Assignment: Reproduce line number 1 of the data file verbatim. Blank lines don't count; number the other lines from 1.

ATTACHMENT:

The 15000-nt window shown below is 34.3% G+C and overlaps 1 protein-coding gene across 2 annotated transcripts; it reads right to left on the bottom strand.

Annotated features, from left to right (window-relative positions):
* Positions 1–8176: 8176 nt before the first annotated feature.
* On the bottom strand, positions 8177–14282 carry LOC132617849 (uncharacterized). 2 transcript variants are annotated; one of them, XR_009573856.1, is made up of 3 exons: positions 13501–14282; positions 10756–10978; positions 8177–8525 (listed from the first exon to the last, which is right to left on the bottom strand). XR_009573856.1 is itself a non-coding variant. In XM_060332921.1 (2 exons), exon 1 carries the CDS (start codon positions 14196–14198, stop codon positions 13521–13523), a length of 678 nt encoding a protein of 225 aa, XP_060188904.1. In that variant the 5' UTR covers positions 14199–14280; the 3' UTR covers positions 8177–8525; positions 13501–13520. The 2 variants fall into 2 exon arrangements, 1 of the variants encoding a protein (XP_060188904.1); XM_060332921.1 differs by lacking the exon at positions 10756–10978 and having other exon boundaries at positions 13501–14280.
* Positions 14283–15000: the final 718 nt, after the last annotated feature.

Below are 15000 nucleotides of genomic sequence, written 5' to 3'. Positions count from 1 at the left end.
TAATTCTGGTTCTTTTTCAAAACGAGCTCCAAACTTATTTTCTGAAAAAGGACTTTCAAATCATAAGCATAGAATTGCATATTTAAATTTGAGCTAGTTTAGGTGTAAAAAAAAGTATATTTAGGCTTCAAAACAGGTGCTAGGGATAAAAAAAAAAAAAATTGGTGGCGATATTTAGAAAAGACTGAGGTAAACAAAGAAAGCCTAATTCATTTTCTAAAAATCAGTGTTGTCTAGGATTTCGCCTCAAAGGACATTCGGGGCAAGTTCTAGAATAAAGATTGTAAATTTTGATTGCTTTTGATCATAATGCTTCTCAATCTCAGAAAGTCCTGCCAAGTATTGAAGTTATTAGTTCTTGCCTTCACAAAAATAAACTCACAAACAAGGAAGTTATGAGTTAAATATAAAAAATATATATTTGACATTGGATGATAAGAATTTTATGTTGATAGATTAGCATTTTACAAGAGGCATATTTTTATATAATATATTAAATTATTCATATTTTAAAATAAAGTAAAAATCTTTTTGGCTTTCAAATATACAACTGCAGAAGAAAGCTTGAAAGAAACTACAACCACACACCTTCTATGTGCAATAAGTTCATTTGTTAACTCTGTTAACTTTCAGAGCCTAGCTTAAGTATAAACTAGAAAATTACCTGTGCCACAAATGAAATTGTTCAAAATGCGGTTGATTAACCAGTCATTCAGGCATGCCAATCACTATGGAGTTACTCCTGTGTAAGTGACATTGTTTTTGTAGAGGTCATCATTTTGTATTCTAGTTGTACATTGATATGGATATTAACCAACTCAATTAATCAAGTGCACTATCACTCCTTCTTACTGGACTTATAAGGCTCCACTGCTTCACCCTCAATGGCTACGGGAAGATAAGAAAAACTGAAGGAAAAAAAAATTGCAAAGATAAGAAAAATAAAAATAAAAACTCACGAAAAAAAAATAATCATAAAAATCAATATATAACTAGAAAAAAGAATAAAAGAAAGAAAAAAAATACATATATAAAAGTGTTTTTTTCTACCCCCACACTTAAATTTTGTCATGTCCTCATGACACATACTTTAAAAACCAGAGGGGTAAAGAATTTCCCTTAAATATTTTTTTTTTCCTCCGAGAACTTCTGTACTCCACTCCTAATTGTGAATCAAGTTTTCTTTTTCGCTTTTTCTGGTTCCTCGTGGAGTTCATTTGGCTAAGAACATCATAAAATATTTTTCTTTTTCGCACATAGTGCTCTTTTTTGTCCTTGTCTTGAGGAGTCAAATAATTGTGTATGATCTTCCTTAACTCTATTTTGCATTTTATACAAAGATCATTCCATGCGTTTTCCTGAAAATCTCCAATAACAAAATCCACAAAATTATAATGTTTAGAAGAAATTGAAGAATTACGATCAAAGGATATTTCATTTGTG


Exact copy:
The 15000-nt window shown below is 34.3% G+C and overlaps 1 protein-coding gene across 2 annotated transcripts; it reads right to left on the bottom strand.